Many of us like to think we can read people – and that an advantage of face to face work is that you can see the colour of their eyes – or at least their body language. In my view this is not a simple matter. There are advantages to being present with people but they, like most other ‘truths’, are spoiled by generalisations, distortions and deletions.
If you download the pdf below from the New Scientist, you’ll see that it’s not as easy to read body language as we like to think. Much of our certainty about others is driven by the need to reduce our uncertainty about ourselves – and so we look for closure & simple interpretations and drive these with generalisations.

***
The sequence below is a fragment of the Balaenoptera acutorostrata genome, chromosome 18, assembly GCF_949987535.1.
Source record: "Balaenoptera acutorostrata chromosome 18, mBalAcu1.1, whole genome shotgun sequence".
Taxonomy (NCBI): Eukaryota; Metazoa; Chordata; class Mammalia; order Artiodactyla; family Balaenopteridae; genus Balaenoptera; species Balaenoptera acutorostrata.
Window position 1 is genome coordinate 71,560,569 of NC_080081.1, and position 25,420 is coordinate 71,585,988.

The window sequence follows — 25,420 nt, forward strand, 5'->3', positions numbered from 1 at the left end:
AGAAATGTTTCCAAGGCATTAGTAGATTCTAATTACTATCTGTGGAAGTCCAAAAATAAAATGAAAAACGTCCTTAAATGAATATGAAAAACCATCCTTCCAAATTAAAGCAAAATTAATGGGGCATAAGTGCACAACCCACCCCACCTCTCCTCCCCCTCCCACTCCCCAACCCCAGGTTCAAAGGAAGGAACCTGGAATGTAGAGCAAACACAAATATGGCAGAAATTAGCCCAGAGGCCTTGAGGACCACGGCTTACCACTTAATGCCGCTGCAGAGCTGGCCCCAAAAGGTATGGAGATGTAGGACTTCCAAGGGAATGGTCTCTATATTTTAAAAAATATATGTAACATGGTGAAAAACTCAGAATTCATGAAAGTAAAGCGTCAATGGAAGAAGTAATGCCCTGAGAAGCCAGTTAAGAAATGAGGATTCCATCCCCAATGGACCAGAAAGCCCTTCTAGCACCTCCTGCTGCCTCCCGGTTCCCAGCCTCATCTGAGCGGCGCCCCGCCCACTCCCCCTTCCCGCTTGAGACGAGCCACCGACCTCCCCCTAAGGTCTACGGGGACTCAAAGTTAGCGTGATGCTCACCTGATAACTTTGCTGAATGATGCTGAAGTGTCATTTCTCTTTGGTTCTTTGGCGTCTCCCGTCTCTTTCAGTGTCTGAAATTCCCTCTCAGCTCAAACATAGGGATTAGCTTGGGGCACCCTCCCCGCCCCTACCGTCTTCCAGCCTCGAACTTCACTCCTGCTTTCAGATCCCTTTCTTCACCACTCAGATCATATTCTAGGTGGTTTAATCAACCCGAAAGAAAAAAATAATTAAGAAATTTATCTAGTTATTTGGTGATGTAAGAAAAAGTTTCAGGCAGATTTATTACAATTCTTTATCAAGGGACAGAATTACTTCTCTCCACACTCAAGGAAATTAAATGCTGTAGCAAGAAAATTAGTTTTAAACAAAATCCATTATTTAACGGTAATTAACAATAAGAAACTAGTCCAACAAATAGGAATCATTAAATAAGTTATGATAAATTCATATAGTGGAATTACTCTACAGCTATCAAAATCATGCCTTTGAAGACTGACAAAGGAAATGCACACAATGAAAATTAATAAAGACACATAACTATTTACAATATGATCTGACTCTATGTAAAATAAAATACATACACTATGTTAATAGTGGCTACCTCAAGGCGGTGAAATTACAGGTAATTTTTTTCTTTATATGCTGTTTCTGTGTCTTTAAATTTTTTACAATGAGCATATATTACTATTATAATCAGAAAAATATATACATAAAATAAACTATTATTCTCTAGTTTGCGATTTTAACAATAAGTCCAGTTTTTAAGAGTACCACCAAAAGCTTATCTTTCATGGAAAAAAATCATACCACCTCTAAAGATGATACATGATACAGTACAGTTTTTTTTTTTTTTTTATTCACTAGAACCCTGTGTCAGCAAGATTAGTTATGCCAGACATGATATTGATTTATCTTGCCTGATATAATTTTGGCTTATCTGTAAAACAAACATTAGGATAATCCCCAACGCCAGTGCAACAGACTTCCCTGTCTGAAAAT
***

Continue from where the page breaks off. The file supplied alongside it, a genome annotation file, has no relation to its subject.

No, you must be prepared to spend time with your informants in a way that allows them to unfold & emerge before you, only then can you calibrate the weight and significance of their words and gestures – and this matters whether you are F2F or online.
Too much rush will increase your own doubt and uncertainty and lead you to jump to conclusions. It is wholly uncertain that these will predict behaviour.